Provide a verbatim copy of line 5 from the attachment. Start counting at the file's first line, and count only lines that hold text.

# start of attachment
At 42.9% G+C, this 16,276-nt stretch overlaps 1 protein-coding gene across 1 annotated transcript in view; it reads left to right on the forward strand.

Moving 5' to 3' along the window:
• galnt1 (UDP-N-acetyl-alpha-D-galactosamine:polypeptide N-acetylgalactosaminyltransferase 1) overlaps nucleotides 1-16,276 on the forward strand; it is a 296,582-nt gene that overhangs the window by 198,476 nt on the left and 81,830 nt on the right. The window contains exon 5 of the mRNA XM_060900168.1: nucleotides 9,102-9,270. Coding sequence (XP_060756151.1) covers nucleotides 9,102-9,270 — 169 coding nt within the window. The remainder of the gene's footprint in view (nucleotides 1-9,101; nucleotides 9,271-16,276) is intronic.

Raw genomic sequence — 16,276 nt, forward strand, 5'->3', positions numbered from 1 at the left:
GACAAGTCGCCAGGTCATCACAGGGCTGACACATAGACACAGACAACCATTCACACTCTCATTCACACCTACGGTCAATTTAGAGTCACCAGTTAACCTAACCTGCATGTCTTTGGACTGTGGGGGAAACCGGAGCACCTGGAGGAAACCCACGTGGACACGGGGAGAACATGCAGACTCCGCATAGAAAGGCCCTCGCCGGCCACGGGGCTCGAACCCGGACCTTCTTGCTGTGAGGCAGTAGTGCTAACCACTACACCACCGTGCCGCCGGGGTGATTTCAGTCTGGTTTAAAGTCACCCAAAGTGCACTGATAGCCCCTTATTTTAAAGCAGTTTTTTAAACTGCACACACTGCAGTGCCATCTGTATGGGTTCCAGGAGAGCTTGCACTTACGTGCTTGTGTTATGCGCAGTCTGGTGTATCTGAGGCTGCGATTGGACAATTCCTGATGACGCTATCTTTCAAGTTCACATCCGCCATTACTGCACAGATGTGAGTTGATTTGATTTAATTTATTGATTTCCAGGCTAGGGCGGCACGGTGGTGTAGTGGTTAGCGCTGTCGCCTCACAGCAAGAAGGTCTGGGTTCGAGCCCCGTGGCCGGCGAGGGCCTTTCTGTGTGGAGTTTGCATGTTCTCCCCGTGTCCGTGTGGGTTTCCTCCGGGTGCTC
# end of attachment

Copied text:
GACAAGTCGCCAGGTCATCACAGGGCTGACACATAGACACAGACAACCATTCACACTCTCATTCACACCTACGGTCAATTTAGAGTCACCAGTTAACCTAACCTGCATGTCTTTGGACTGTGGGGGAAACCGGAGCACCTGGAGGAAACCCACGTGGACACGGGGAGAACATGCAGACTCCGCATAGAAAGGCCCTCGCCGGCCACGGGGCTCGAACCCGGACCTTCTTGCTGTGAGGCAGTAGTGCTAACCACTACACCACCGTGCCGCCGGGGTGATTTCAGTCTGGTTTAAAGTCACCCAAAGTGCACTGATAGCCCCTTATTTTAAAGCAGTTTTTTAAACTGCACACACTGCAGTGCCATCTGTATGGGTTCCAGGAGAGCTTGCACTTACGTGCTTGTGTTATGCGCAGTCTGGTGTATCTGAGGCTGCGATTGGACAATTCCTGATGACGCTATCTTTCAAGTTCACATCCGCCATTACTGCACAGATGTGAGTTGATTTGATTTAATTTATTGATTTCCAGGCTAGGGCGGCACGGTGGTGTAGTGGTTAGCGCTGTCGCCTCACAGCAAGAAGGTCTGGGTTCGAGCCCCGTGGCCGGCGAGGGCCTTTCTGTGTGGAGTTTGCATGTTCTCCCCGTGTCCGTGTGGGTTTCCTCCGGGTGCTC